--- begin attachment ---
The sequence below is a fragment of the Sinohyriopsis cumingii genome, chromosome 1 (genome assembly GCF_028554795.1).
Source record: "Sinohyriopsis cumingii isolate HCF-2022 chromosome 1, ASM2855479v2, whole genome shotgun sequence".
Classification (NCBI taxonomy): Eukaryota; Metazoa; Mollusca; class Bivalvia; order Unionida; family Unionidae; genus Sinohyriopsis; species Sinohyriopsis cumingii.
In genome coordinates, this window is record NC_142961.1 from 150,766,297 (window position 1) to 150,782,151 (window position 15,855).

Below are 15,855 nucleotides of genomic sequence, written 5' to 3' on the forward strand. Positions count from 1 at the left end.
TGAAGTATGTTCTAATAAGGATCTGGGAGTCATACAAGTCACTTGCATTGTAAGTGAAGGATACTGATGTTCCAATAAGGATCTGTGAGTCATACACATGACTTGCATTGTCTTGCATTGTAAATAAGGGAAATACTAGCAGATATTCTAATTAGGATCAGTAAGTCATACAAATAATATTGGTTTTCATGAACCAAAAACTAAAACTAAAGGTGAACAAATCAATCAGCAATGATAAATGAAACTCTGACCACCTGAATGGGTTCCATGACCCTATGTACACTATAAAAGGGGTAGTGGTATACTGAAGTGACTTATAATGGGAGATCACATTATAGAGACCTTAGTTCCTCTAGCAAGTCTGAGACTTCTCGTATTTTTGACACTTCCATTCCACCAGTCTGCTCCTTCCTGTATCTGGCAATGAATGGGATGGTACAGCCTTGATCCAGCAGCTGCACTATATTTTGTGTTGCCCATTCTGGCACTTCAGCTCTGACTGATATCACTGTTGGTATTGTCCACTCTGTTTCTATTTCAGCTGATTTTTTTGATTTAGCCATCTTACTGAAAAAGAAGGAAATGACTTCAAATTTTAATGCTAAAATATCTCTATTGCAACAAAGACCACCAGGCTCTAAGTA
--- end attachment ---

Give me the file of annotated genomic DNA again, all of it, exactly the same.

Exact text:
The sequence below is a fragment of the Sinohyriopsis cumingii genome, chromosome 1 (genome assembly GCF_028554795.1).
Source record: "Sinohyriopsis cumingii isolate HCF-2022 chromosome 1, ASM2855479v2, whole genome shotgun sequence".
Classification (NCBI taxonomy): Eukaryota; Metazoa; Mollusca; class Bivalvia; order Unionida; family Unionidae; genus Sinohyriopsis; species Sinohyriopsis cumingii.
In genome coordinates, this window is record NC_142961.1 from 150,766,297 (window position 1) to 150,782,151 (window position 15,855).

Below are 15,855 nucleotides of genomic sequence, written 5' to 3' on the forward strand. Positions count from 1 at the left end.
TGAAGTATGTTCTAATAAGGATCTGGGAGTCATACAAGTCACTTGCATTGTAAGTGAAGGATACTGATGTTCCAATAAGGATCTGTGAGTCATACACATGACTTGCATTGTCTTGCATTGTAAATAAGGGAAATACTAGCAGATATTCTAATTAGGATCAGTAAGTCATACAAATAATATTGGTTTTCATGAACCAAAAACTAAAACTAAAGGTGAACAAATCAATCAGCAATGATAAATGAAACTCTGACCACCTGAATGGGTTCCATGACCCTATGTACACTATAAAAGGGGTAGTGGTATACTGAAGTGACTTATAATGGGAGATCACATTATAGAGACCTTAGTTCCTCTAGCAAGTCTGAGACTTCTCGTATTTTTGACACTTCCATTCCACCAGTCTGCTCCTTCCTGTATCTGGCAATGAATGGGATGGTACAGCCTTGATCCAGCAGCTGCACTATATTTTGTGTTGCCCATTCTGGCACTTCAGCTCTGACTGATATCACTGTTGGTATTGTCCACTCTGTTTCTATTTCAGCTGATTTTTTTGATTTAGCCATCTTACTGAAAAAGAAGGAAATGACTTCAAATTTTAATGCTAAAATATCTCTATTGCAACAAAGACCACCAGGCTCTAAGTA